Australian superannuants have reason to be pleased with their super fund returns.
Global financial volatility was not enough to stop superannuation fund returns from soaring, with returns so far this financial year crashing through the 10 per cent barrier.
Australian super funds have been the beneficiary of a boost from local and international shares, a fall in the Australian dollar, a rise in full-time employment rates and expansion in the manufacturing sector.
Median balanced-option returns have held steady. Even a 300-point loss on Wall Street in mid-May hasn’t slowed the momentum of super fund returns, despite a mixed month in April. Australian and international shares have been solid performers so far this the financial year, with returns of 15.3 per cent and 15.6 per cent respectively. However, despite all this optimism, significant economic risks remain.
“Economic indicators remain robust, although weaker inflation figures may be of some concern to investors as well as central banks,” said SuperRatings Chairman Jeff Bresnahan.
“We have not seen the strong boost in confidence many have been hoping for, but neither have we seen any sign of a sustained pullback or dramatic loss of momentum. Despite the fact that significant risks remain, including in the housing market, the outlook for 2017 remains somewhat positive.”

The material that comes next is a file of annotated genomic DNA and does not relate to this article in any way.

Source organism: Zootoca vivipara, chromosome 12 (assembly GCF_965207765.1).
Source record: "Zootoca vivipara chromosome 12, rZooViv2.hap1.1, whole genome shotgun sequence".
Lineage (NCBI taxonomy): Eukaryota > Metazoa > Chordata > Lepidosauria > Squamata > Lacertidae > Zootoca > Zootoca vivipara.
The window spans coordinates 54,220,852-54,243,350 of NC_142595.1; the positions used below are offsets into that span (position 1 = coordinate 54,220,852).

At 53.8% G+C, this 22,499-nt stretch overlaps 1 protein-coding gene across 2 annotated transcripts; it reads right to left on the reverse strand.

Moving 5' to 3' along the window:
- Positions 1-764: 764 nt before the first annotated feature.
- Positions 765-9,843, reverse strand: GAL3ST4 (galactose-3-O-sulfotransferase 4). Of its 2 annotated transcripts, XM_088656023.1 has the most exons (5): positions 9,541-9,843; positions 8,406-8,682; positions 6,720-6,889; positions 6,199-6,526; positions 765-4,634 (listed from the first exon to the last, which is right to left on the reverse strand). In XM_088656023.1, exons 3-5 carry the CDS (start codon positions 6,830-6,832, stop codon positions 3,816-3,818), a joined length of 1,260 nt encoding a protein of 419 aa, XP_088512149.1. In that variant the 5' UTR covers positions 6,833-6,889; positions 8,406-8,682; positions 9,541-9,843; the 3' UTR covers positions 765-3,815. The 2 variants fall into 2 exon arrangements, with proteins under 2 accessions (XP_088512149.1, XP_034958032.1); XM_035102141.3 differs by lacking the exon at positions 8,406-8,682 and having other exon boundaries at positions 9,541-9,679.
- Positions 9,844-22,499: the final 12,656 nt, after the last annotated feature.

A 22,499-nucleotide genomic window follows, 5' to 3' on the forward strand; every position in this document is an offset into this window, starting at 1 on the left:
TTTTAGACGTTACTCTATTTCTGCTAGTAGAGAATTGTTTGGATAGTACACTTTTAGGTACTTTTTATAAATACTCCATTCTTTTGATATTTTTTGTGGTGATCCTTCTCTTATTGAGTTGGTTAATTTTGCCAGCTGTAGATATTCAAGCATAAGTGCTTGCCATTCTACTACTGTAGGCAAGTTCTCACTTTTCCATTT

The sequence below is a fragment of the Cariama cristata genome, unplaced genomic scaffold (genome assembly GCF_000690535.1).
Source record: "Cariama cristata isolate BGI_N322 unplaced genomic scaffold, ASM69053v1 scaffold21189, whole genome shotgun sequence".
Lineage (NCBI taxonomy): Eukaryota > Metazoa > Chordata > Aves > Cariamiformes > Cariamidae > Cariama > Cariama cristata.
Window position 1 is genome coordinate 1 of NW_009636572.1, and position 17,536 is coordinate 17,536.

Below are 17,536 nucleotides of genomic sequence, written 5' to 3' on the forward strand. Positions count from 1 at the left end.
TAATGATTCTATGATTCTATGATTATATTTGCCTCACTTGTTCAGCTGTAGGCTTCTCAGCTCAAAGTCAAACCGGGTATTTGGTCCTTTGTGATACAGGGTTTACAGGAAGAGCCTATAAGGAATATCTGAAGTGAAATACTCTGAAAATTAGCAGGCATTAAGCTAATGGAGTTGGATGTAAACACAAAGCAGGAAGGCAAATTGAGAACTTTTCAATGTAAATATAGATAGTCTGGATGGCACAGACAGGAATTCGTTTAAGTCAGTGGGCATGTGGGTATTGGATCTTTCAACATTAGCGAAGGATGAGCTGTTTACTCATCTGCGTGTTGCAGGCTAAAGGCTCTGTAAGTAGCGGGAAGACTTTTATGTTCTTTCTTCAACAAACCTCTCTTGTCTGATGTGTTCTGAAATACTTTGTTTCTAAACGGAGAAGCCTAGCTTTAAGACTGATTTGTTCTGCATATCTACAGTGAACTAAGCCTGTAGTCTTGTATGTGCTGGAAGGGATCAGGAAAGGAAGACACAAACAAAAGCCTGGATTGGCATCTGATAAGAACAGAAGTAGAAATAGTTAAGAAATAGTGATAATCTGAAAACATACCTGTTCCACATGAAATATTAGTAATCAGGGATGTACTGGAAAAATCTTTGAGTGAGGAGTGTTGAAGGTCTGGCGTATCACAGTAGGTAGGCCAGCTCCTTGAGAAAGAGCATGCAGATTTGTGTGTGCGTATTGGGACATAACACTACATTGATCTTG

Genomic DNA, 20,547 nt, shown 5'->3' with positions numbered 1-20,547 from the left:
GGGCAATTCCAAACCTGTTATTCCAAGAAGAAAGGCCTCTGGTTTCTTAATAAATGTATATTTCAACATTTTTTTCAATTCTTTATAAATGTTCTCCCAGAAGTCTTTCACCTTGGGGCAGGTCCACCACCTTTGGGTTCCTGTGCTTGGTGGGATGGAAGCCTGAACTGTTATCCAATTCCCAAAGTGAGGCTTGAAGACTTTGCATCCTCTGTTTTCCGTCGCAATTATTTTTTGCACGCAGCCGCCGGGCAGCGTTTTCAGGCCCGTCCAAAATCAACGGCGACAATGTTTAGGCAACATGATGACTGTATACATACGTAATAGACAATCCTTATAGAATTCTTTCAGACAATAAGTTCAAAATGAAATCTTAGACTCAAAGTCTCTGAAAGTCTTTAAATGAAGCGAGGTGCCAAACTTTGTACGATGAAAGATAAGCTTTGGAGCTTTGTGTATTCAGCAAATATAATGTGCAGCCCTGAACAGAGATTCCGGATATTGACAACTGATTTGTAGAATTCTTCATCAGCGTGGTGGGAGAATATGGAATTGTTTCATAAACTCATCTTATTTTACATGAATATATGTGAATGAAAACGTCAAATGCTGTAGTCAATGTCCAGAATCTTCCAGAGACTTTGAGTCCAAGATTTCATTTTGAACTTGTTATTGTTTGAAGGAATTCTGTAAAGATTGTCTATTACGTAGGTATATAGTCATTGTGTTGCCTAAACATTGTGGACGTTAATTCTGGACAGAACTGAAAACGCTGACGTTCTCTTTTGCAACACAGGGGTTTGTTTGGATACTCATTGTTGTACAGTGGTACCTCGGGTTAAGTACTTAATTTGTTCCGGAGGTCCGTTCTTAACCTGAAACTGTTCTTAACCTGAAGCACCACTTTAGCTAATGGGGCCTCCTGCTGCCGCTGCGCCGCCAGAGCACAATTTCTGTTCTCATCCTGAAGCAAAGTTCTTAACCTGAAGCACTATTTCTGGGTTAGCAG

“It would be a great result to achieve a double-digit return for the financial year, but we still have a bit longer to go,” said Mr Bresnahan.
“Volatility has begun to increase in line with continued political uncertainty globally, and market momentum is positive. However, investors should be careful not to under-price risk in this environment. In other words, we should not get too complacent.”
“Interestingly, equity market gains have coincided with a fall in yields in major markets, as well as a fall in the US dollar,” said Mr Bresnahan.
Longer-term returns remain on target, with the seven-year return sitting at an estimated 7.8 per cent per annum. The 10-year return figures are a little less optimistic at 4.8 per cent per annum, although those numbers are skewed by the Global Financial Crisis, which occurred during that period.
Read the full report at SuperRatings
Has your super fund soared? Are you happy with your returns?